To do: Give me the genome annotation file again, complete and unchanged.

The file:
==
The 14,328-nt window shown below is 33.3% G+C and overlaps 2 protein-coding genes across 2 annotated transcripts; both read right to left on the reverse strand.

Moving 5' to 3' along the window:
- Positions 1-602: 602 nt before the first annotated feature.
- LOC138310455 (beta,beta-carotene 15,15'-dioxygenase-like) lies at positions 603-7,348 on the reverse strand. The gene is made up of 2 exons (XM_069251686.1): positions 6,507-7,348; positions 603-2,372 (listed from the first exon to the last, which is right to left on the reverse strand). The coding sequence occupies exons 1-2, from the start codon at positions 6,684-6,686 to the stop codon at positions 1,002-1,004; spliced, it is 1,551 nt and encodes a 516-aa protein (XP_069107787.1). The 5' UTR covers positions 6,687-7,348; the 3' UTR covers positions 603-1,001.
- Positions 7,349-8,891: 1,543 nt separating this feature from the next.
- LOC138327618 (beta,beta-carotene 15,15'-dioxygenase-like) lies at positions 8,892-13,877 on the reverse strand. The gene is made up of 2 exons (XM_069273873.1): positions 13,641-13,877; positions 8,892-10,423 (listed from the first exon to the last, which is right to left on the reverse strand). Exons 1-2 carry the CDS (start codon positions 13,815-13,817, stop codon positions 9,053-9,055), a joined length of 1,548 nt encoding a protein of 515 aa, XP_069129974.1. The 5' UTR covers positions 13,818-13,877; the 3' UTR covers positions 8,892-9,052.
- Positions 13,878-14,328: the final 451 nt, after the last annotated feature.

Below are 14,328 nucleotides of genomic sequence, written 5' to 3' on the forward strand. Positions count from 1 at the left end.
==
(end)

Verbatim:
The 14,328-nt window shown below is 33.3% G+C and overlaps 2 protein-coding genes across 2 annotated transcripts; both read right to left on the reverse strand.

Moving 5' to 3' along the window:
- Positions 1-602: 602 nt before the first annotated feature.
- LOC138310455 (beta,beta-carotene 15,15'-dioxygenase-like) lies at positions 603-7,348 on the reverse strand. The gene is made up of 2 exons (XM_069251686.1): positions 6,507-7,348; positions 603-2,372 (listed from the first exon to the last, which is right to left on the reverse strand). The coding sequence occupies exons 1-2, from the start codon at positions 6,684-6,686 to the stop codon at positions 1,002-1,004; spliced, it is 1,551 nt and encodes a 516-aa protein (XP_069107787.1). The 5' UTR covers positions 6,687-7,348; the 3' UTR covers positions 603-1,001.
- Positions 7,349-8,891: 1,543 nt separating this feature from the next.
- LOC138327618 (beta,beta-carotene 15,15'-dioxygenase-like) lies at positions 8,892-13,877 on the reverse strand. The gene is made up of 2 exons (XM_069273873.1): positions 13,641-13,877; positions 8,892-10,423 (listed from the first exon to the last, which is right to left on the reverse strand). Exons 1-2 carry the CDS (start codon positions 13,815-13,817, stop codon positions 9,053-9,055), a joined length of 1,548 nt encoding a protein of 515 aa, XP_069129974.1. The 5' UTR covers positions 13,818-13,877; the 3' UTR covers positions 8,892-9,052.
- Positions 13,878-14,328: the final 451 nt, after the last annotated feature.

Below are 14,328 nucleotides of genomic sequence, written 5' to 3' on the forward strand. Positions count from 1 at the left end.